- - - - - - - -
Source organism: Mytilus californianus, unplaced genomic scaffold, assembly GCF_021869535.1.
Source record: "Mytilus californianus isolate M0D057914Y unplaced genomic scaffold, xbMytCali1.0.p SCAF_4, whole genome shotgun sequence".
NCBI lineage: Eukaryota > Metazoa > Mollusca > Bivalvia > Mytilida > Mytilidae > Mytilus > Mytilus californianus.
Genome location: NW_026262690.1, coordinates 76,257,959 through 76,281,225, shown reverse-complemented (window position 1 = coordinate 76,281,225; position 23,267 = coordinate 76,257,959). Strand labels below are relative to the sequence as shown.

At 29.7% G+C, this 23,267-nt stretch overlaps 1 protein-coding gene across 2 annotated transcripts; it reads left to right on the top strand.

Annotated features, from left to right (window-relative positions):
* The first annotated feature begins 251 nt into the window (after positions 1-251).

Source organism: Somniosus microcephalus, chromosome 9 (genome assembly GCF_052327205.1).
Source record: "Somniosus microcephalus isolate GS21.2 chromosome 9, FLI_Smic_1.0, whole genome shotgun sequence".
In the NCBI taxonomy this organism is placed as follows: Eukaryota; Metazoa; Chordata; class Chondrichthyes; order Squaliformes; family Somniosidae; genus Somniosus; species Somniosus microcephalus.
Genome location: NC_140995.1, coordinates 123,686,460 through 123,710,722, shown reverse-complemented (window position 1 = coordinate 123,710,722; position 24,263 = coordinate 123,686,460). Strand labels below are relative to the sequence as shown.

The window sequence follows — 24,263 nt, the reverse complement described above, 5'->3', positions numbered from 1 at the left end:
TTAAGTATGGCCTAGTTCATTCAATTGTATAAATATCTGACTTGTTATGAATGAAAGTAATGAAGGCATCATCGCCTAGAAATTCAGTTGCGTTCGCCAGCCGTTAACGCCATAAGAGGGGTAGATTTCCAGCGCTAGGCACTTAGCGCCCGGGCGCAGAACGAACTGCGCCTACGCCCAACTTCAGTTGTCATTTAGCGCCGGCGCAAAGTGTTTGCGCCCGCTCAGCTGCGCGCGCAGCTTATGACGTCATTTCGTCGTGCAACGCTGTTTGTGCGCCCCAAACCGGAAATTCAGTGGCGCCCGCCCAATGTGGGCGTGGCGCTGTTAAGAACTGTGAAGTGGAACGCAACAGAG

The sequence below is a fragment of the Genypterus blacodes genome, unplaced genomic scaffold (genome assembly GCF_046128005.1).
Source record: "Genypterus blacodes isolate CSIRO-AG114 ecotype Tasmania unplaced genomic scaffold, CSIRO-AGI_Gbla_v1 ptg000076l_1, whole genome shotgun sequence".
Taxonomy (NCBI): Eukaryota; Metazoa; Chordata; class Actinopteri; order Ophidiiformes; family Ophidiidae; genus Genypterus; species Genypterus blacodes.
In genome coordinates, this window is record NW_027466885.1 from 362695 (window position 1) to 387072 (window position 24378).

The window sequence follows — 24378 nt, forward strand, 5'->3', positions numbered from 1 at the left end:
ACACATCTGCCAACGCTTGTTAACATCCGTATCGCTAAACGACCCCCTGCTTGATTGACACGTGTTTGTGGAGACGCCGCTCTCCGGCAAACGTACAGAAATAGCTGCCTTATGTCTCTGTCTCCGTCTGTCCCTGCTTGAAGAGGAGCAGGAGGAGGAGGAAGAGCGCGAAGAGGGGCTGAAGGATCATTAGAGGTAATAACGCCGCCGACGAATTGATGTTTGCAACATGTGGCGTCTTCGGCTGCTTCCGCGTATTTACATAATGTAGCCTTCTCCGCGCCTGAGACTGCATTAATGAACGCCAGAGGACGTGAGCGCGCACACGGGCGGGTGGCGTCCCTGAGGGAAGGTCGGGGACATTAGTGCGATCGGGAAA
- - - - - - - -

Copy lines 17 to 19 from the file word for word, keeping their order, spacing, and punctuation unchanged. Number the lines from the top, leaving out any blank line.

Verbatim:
In genome coordinates, this window is record NW_027466885.1 from 362695 (window position 1) to 387072 (window position 24378).

The window sequence follows — 24378 nt, forward strand, 5'->3', positions numbered from 1 at the left end:
ACACATCTGCCAACGCTTGTTAACATCCGTATCGCTAAACGACCCCCTGCTTGATTGACACGTGTTTGTGGAGACGCCGCTCTCCGGCAAACGTACAGAAATAGCTGCCTTATGTCTCTGTCTCCGTCTGTCCCTGCTTGAAGAGGAGCAGGAGGAGGAGGAAGAGCGCGAAGAGGGGCTGAAGGATCATTAGAGGTAATAACGCCGCCGACGAATTGATGTTTGCAACATGTGGCGTCTTCGGCTGCTTCCGCGTATTTACATAATGTAGCCTTCTCCGCGCCTGAGACTGCATTAATGAACGCCAGAGGACGTGAGCGCGCACACGGGCGGGTGGCGTCCCTGAGGGAAGGTCGGGGACATTAGTGCGATCGGGAAA